Latest update: September 27th, 2012
Minister of Public Diplomacy Yuli Edelstein told students and young professionals not to blame reporters for Israel’s poor image at a conference on media and hasbarah at Ariel University earlier this month.
“Some reporters are anti-Israel, others are pro-Israel and most are objective,” Edelstein said. “The reporters are here for one reason, and that is to cover the conflict . . . [e]ven if they did write a nice article about Israel, it wouldn’t be published.”
Edelstein also urged citizens to take an active role in Israel’s public diplomacy efforts, stating that, “Citizens, who photograph and share it on social media introduce to the world our human face.”
The conference was part of the week-long New Media and Public Diplomacy Seminar organized by Ariel University’s School of Communications and sponsored by the Ministery of Hasbarah as well as the Prime Minsiter’s Office, held September 9-14th.
The seminar brought together 40 young students and professionals from around the world to learn about how public diplomacy shapes the Middle East conflict and the increasing impact of social media.
Seminar participants toured Israeli settlements and Palestinians villages, meeting with their residents, visited the Temple Mount, the security barrier and heard from Israeli professors, reporters and military officials.
Another speaker on the seminar, Mudar Zahran, a Palestinian originating from Jordan who is currently in political exile in London, spoke at the settlement of Eli and surprised local residents with his objections to the dismantlement of Jewish settlements.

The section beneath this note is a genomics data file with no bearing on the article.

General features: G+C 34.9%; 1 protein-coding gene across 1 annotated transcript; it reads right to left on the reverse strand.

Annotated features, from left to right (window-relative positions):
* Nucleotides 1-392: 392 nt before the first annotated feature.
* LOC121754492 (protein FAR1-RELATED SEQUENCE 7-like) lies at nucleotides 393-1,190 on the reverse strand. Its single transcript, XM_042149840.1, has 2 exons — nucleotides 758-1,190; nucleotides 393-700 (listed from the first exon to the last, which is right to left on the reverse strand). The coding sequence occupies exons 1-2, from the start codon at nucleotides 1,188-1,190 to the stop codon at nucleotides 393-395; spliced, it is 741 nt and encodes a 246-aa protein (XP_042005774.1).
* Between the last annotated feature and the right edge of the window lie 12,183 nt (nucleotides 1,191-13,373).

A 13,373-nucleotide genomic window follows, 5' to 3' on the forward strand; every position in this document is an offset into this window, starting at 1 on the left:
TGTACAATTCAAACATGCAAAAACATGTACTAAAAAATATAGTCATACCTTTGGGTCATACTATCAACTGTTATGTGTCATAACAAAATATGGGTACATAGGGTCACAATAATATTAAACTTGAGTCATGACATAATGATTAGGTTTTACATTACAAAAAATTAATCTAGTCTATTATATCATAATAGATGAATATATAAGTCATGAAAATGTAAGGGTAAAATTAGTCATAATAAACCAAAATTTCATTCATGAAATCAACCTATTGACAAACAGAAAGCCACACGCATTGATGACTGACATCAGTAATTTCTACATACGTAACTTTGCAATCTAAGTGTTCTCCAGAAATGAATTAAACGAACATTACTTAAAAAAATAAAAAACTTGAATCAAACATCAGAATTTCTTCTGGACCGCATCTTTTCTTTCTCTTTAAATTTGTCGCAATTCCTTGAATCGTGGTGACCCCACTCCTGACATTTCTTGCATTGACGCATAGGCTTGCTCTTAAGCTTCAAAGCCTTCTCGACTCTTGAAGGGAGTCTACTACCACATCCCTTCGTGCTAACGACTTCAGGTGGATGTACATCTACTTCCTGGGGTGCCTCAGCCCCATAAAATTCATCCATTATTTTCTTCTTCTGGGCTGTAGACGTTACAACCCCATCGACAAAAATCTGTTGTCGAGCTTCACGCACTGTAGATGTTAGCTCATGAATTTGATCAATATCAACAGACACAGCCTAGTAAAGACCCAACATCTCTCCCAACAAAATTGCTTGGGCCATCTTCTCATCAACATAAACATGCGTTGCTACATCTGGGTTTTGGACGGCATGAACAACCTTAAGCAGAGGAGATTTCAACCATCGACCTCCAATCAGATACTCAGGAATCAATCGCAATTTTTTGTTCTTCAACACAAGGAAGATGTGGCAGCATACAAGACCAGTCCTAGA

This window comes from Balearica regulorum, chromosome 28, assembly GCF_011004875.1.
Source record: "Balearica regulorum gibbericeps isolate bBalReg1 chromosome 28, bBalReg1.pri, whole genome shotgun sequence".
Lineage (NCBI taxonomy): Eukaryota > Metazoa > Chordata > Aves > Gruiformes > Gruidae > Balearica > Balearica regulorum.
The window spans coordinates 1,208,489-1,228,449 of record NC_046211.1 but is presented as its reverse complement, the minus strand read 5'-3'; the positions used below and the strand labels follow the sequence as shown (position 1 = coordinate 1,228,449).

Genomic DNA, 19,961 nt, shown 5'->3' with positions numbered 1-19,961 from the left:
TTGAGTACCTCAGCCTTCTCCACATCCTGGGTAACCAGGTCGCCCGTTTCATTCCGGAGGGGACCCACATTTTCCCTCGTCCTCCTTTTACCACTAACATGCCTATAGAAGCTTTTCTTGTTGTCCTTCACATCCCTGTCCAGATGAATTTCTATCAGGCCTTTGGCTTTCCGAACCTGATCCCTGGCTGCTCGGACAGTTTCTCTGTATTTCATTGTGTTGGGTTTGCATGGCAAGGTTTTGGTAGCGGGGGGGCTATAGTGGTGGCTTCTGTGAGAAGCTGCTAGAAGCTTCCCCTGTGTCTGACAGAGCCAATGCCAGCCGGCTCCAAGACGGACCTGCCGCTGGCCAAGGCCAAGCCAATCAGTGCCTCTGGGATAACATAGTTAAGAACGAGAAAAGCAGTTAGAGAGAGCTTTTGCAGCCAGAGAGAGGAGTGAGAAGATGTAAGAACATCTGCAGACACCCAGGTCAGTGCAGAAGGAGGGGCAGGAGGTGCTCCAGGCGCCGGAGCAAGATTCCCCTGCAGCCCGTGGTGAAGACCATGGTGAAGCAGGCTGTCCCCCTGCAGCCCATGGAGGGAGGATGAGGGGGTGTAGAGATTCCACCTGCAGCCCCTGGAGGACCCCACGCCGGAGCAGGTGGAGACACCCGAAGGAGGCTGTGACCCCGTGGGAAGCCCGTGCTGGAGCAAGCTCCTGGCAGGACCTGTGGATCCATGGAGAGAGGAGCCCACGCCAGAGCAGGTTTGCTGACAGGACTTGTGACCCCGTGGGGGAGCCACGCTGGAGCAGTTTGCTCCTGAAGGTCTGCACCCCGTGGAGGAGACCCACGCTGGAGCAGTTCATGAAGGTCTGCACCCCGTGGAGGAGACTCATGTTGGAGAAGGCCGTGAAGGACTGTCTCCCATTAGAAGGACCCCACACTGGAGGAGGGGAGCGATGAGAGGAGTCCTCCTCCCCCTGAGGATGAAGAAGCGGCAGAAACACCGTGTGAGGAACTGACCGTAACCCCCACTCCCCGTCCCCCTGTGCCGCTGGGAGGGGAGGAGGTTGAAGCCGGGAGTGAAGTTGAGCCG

Zahran claimed that the Palestinian state should be established in Jordan.
“The Palestinians have 78% of the land and the Jews have 22%,” he added “so it’s a fair deal.”
Zahran also praised the settlements for helping the Palestinians by creating jobs, and blamed the “Arab regimes” for “inciting against Israel,” so that their people will focus on Israel and not on them.
Students also heard from critics of Israel such as a Palestinian named Omar from the village of Kalkilia, who said he works in Israel and that he must pass through an Israeli military check point on his way to work every day.
“Imagine,” he said bitterly, “you had to go through airport security checks just to get to your own land.”
While Omar said he supports Israel’s security, he said that “instead of building barriers we should build the peace.”
At the Habla military check point outside Kalkilia, participants met with Daniella, a representative of the Machsom Watch organization, considered by many to be an anti-Israel NGO.
Daniella complained about the difficulties Palestinians had to go through getting permits to work in Israel, “even after getting the permit” she added, “they need additional permits for their car, cart, donkey and sheep.”
“We volunteer for the benefit of Israel and the Palestinians,” Daniella said, adding that the “situation at the check points has improved incredibly.”
Participants concluded the seminar with a more positive view of Israel and the settlements.
“In Denmark, settlers have been stigmatized as evil people,” said Magnus Franck, a participant hailing from Denmark. Franck said he was surprised to find them to be “very nice people.”
Swedish participant Doron Keidar blamed the world of being detached from reality, due to “misinformation of the media.”
“The Arabs build with no restrictions, while the Jew’s are restricted from building even the smallest thing,” Keidar said.
Lara Berman a participant from the U.S. said that the media could never replace the experience of actually visiting the settlements.
“You can’t compare seeing the areas that are in the news, and interacting with people that are living it, with an article or a YouTube clip,” she said.
Berman said that she concluded the seminar with “more compassion and information on the situation.”Baruch Shomron
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